Private Equity and The Joneses

Kinder Morgan Energy Partners, L.P. (NYSE: KMP) announced that it has entered into a definitive agreement to acquire American Petroleum Tankers (APT) and State Class Tankers (SCT) for $962 million.

So why Kinder Morgan (KM) wants to integrate marine trade into their energy midstream portfolio ?

Kinder Morgan (KM) is a company used to deal with long-term regulated investments and low commodity price risk exposure.

S/D Curves are pushing JA Tanker spot rates higher.

JA tankers demand functions

JA Tankers S/D infographics
© 2014 -The Trade, Shipping and Finance Wizard


If Jones Act Tankers are the sweet spot in the long-term why the Blackstone Group and Cerberus Capital Management, two Hedge Fund behemoths are selling ? A medium-range tanker with a capacity of 50,000 DWT costs as much as $120 million to build domestically, more than 3 times the the cost of a new construction in a foreign shipyard and high daily operating expenses.

American Phoenix U.S Flag MR tanker hauling dirty and refined oil products along the U.S coastline sub chartered to Exxon by Koch at a rate ­greater than 100,000$/day on a 24 months term c/p according to Bdp1 Consulting Ltd.    Photo Credit:

However it is cash flow that matters and Private Equity and The Joneses by Karatzas Marine Advisors & Co. provides generous insights about JA valuation and the deal.

As per SEC filings, direct vessel daily operating expenses stand at about $20,000 pd, but taking into account management fees and other expenses, the daily cost is higher by several thousand dollars. The five APT tankers are grossly expected to generate $60 mil EBITDA per annum, implying about $60,000 per day T/C for each of the four SCT tankers (again, with firm five year fixed charter to investment grade oil major.  – Shipping Finance by Karatzas Marine, Equity, Debt, Leasing, Advisory & Restructuring.


-The Trade Shipping and Finance Wizard


3 thoughts on “Private Equity and The Joneses

  1. An interesting move. It has been a lousy year for some shipowners and the whole market is in a state of lux. We are seeing some pretty fundamental changes to the pattern of trade. The prospect of the US becoming a net exporter in the future, the now likely approval of the Gateway pipeline and the expansion of the Panama Canal suggest there are further big changes to come. Who will want old Panamax tankers and will they be converted to FPSOs? Whoever thought we would see oil going from Russia to the Far East across the top of the world.


  2. these are implied markets rates for different transportation modes basis U.S; 2013; 1000 miles ;cost/bbl

    Rail-cars: 10$
    Pipe: 4$
    Reg tankers exports 1$
    Us flag tankers coastal trade 5.1-6$

    Pipe from Mid-cont to USGC+US flag to USEC = 16$
    Crude by rail from Midcont to USEC=10$

    Brent/WTI lower than 7$ don’t expect commodity traders to move crude from USGC to USEC by ship, better options may be available…

    Expansive acquisition cost for a small fleet but backed by DCFs in a healthy market. Was the opportune timing for Hedge Funds, selling into strength, buying into weakness.

    One promising avenue is carrying oil cargoes from houston through Panama and California by ships. KMI has cancelled the $2B Freedom Pipeline from West-Texas to Califonia due to oil producers/refiners 5$/bbl tariff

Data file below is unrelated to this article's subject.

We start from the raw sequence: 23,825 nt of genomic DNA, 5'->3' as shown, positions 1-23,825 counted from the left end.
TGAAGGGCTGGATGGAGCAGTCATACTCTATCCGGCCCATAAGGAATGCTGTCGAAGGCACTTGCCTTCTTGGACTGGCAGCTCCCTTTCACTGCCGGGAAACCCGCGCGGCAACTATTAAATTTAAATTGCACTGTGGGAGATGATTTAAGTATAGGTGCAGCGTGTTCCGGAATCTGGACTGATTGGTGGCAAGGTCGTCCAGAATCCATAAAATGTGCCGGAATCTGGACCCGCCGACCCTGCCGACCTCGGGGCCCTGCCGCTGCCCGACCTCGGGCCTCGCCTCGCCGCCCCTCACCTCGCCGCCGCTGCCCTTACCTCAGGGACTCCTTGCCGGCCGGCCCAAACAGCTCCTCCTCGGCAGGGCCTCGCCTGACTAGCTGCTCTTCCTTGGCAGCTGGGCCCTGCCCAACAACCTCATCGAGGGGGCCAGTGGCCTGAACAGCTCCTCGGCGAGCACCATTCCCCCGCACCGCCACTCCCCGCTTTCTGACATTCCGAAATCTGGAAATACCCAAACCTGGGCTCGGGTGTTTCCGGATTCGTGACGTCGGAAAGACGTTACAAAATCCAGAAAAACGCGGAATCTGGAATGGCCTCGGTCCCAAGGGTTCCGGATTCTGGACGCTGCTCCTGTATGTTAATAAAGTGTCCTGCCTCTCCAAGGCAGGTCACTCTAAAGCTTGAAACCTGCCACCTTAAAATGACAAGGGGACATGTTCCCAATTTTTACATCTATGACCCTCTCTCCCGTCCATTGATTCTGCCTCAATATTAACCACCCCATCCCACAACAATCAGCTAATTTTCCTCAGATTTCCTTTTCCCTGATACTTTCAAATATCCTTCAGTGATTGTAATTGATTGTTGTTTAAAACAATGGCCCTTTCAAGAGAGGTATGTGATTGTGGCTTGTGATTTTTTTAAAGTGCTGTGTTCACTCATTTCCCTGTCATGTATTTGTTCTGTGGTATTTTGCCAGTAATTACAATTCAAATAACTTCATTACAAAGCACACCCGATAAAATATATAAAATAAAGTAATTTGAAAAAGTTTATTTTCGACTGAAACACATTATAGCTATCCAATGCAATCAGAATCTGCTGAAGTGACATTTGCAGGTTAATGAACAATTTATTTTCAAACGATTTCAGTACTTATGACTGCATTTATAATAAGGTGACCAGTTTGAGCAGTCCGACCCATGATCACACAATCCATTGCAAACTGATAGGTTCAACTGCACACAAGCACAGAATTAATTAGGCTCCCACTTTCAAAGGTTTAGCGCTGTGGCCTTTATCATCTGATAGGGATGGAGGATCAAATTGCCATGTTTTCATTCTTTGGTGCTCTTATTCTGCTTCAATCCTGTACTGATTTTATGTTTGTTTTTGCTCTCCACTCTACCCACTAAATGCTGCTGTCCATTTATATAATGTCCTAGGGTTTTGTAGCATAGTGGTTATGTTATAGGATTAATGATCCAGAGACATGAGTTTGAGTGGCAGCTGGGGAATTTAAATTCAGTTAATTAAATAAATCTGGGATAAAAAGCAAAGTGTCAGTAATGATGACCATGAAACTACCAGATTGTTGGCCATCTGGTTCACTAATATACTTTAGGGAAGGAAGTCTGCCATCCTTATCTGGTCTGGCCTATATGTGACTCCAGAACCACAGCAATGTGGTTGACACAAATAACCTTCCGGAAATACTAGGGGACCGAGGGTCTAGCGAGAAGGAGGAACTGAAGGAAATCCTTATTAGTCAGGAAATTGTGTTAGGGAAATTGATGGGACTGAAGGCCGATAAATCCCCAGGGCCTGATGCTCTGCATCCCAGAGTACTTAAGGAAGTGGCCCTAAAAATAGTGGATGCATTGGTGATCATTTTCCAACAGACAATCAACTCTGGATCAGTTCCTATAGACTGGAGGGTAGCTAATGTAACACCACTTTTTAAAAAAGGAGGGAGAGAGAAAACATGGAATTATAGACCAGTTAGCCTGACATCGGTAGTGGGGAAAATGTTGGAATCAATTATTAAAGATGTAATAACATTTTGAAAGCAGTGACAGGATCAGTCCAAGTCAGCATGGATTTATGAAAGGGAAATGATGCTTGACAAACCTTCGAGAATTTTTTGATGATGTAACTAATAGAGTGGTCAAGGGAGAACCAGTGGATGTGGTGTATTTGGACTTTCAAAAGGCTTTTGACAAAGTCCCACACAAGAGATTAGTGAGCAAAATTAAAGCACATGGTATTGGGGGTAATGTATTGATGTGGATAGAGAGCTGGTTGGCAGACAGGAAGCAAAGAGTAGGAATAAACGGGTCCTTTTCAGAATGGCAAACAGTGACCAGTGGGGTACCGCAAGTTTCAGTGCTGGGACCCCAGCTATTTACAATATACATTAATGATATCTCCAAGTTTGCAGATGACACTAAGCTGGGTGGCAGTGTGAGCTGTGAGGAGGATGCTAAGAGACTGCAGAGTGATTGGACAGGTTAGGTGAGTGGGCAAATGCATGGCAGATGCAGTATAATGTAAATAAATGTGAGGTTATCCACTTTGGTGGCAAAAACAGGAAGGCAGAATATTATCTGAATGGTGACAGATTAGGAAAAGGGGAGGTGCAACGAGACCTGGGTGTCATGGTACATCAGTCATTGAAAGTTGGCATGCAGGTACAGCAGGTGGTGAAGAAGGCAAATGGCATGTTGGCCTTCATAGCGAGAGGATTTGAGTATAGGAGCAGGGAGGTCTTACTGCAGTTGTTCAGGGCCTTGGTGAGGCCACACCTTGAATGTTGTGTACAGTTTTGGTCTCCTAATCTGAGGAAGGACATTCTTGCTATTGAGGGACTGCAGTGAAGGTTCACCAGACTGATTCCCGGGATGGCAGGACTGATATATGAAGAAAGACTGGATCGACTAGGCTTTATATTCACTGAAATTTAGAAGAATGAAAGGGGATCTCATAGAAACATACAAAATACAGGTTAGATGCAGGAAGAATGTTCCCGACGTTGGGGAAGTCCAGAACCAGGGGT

At this moment, KMI has switched its focus on ships to beat Crude by rail in California. (or IBs from Blackstone and Cerberus Capital Management have pitched the idea).

    Pipelines and Tankers owning are twins businesses, they are two business lines where Oil Majors are disengaged (often totally), they required too much working capital, cash that an oil company sees better maximized elsewhere.

    -Refiners/Traders don’t own U.S Flags, they have only little commercial interest to do so (or only if they really need them).
    -Oil Majors also pushto repeal the JA and the Energy Exports Ban. On the USEC KMI is betting against their customers: Big Oil. Example: Colonial owned by Koch, Shell.
    -A non-said is that Internationally built & owned products tankers are in direct competition with MR LR1 U.S Flags… In 12-18 months new supply of foreign ships will it the market and so forth 2015,2016…

    =>With RFS, california low carbon fuel standards, JA freight rates, Traders more than often prefer to export the Brent/WTI in refined products and they do it with foreign vessels ( and possibly at cheaper freight rates). Because of possible softer rates, risk of low utilization rates, high operations costs, and high acquisition costs, I will say that it’s risky for further asset depreciation. Owners (KMI in the present case) must fix for long term and that’s the case now, all vessels are fixed under long-term C/Ps.


  3. Seariver Maritime (ExxonMobil Corp) has Two new “liberty Class” crude oil tankers that are to be built at Aker Philadelphia Shipyard, due to be delivered in 2014, to replace the Kodiak and Sierra that were built 35 years ago.

    Do you know Trade Shipping and Finance Wizard if Kodiak and Sierra will be retired and taken out of service? Or will they be sold to another operator? -George

    Excellent question.
    Kodiak and Sierra are to be send to the breaker. (35 years of services) = no residual value because you can’t recuperate the Jones Act title and transfer it to a new ship.The only way I see to get a JA is this exception, you recover a foreign flag vessel in the U.S Waters and it is a “constructive total loss”, you then fix it in a U.S yard so you can make it US with all Jones Act privileges. I hope my answers will help you.


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